Using a new and powerful approach to understand the origins of neurodegenerative disorders such as Alzheimer's disease, researchers at Mayo Clinic in Florida are building the case that these diseases are primarily caused by genes that are too active or not active enough, rather than by harmful gene mutations.
In the June 7 online issue of PLoS Genetics, they report that several hundred genes within almost 800 brain samples of patients with Alzheimer's disease or other disorders had altered expression levels that did not result from neurodegeneration. Many of those variants were likely the cause.
"We now understand that disease likely develops from gene variants that have modest effects on gene expression, and which are also found in healthy people. But some of the variants -- elevating expression of some genes, reducing levels of others -- combine to produce a perfect storm that leads to dysfunction," says lead investigator Nilufer Ertekin-Taner, M.D., Ph.D., a Mayo Clinic neurologist and neuroscientist.
"If we can identify the genes linked to a disease that are too active or too dormant, we might be able to define new drug targets and therapies," she says. "That could be the case for both neurodegenerative disease as well as disease in general."
Dr. Ertekin-Taner says no other lab has performed the extent of brain gene expression study conducted at Mayo Clinic's Florida campus. "The novelty, and the usefulness, of our study is the sheer number of brain samples that we looked at and the way in which we analyzed them. These results demonstrate the significant contribution of genetic factors that alter brain gene expression and increase risk of disease," she says.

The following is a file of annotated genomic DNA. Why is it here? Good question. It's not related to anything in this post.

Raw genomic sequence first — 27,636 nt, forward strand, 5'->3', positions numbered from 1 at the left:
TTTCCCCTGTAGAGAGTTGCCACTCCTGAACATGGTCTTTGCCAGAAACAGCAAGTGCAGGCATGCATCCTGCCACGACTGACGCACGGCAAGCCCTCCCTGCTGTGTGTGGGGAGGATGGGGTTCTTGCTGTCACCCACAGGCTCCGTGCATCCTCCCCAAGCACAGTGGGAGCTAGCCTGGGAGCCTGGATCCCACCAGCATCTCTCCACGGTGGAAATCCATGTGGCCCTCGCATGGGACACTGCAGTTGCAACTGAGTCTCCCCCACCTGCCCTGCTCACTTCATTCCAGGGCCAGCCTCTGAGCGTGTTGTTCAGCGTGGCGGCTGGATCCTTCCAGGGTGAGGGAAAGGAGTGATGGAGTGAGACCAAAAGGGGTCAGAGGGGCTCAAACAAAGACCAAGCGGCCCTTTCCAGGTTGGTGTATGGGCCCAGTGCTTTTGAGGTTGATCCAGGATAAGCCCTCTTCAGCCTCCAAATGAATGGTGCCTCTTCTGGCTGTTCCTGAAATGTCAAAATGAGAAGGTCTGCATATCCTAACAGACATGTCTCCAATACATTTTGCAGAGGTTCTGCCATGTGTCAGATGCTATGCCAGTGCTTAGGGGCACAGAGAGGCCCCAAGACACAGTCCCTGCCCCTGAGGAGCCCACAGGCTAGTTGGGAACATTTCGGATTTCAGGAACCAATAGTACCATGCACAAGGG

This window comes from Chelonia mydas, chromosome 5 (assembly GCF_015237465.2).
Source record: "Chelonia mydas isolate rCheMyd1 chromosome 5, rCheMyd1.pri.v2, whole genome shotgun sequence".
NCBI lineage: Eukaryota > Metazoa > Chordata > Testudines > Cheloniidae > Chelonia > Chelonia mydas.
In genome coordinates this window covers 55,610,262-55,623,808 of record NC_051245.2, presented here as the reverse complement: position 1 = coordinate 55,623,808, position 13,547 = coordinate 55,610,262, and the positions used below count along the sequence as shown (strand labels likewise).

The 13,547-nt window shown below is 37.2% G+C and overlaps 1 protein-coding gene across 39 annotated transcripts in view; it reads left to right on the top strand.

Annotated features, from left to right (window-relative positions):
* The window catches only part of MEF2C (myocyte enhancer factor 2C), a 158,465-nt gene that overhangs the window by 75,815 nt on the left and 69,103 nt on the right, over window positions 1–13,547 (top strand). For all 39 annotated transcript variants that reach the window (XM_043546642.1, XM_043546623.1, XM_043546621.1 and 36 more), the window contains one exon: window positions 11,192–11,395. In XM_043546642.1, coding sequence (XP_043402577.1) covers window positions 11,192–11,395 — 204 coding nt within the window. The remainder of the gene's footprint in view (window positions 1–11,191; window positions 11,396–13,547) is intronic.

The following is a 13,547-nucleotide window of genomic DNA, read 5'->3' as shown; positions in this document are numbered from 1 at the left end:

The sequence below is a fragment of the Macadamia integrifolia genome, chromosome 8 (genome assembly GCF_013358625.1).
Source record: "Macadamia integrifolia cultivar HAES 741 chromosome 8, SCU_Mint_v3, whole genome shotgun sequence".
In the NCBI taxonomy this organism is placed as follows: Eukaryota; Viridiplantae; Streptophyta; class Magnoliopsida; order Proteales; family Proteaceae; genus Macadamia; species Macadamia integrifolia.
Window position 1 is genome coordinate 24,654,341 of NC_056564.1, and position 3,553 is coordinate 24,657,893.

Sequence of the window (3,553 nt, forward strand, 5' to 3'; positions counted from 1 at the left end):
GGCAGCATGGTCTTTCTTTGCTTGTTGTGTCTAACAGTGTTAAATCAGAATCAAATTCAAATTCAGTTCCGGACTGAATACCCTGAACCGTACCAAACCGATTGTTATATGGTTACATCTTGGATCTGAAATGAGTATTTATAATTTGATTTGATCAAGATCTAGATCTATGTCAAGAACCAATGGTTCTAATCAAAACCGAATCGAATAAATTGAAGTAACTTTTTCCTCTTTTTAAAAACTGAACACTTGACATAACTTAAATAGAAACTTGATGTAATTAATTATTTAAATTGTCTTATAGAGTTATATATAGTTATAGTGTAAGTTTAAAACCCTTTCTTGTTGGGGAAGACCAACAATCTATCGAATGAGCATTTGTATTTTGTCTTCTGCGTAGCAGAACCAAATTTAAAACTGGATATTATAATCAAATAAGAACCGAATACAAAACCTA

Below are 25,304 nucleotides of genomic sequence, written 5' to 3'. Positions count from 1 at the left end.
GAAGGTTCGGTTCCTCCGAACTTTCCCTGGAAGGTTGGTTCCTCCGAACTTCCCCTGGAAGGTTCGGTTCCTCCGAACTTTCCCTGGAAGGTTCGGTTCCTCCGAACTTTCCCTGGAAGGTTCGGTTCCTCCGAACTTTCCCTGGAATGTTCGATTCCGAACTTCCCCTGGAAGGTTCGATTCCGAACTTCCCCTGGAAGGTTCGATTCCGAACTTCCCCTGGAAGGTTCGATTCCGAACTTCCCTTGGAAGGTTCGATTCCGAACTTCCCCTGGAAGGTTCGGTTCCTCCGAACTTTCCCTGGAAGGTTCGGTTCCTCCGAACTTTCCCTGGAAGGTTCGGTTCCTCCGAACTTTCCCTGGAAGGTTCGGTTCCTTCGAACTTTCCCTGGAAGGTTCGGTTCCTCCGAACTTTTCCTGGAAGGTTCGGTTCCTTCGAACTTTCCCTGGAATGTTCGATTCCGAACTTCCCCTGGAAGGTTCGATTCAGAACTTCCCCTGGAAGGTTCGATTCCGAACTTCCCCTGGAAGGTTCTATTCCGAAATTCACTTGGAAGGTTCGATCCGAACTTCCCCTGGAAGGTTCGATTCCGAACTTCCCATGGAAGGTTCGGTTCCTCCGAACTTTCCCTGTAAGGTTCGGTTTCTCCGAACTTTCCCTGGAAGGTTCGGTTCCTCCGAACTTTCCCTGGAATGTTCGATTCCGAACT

This form of data analysis measures gene expression levels by quantifying the amount of RNA produced in tissue and scans the genome of patients to identify genetic variants that associate with these levels.
Mayo researchers measured the level of 24,526 transcripts (messenger RNA) for 18,401 genes using cerebellar autopsy tissue from 197 Alzheimer's disease patients and from 177 patients with other forms of neurodegeneration. The researchers then validated the results by examining the temporal cortex from 202 Alzheimer's disease patients and from 197 with other pathologies. The difference between these samples is that while the temporal cortex is affected by Alzheimer's disease, the cerebellum is relatively spared.
From these analyses, the researchers identified more than 2,000 markers of altered expression in both groups of patients that were common between the cerebellum and temporal cortex. Some of these markers also influenced risk of human diseases, suggesting their contribution to development of neurodegenerative and other diseases regardless of their location in the brain.
They identified novel expression "hits" for genetic risk markers of diseases that included progressive supranuclear palsy, Parkinson's disease, and Paget's disease, and confirmed other known associations for lupus, ulcerative colitis, and type 1 diabetes.
"Altered expression of brain genes can be linked to a number of diseases that affect the entire body," Dr. Ertekin-Taner says.
They then compared their eGWAS to GWAS data on Alzheimer's disease, conducted by the federally funded Alzheimer's Disease Genetics Consortium, to test whether some of the risk genes already identified promote disease through altered expression.
"We found that a number of genes already linked to Alzheimer's disease do, in fact, have altered gene expression, but we also discovered that many of the variants in what we call the gray zone of the GWAS -- genes whose contribution to Alzheimer's disease was uncertain -- were also influencing brain expression levels," Dr. Ertekin-Taner says. "That offers us new candidate risk genes to explore.
"This is a powerful approach to understanding disease," she says. "It can find new genes that contribute to risk, as well as new genetic pathways, and can also help us understand the function for a large number of genes and other molecular regulators in the genome that are implicated in very important diseases."
The study was funded in part by National Institutes of Health grants and the Mayo Alzheimer's Disease Research Center. The complete results are being made available to the scientific community.
Study co-authors include Fanggeng Zou, Ph.D., High Seng Chai, Curtis Younkin, Mariet Allen, Steven Younkin, M.D., Ph.D., and Minerva Carrasquillo, Ph.D., who also provided genotypes for the Mayo Alzheimer's disease GWAS; Dennis Dickson, M.D., Julia Crook, Ph.D., Shane Pankratz, Ph.D., Neill Graff-Radford, M.D., and Ronald Petersen, M.D., Ph.D.
Cite This Page: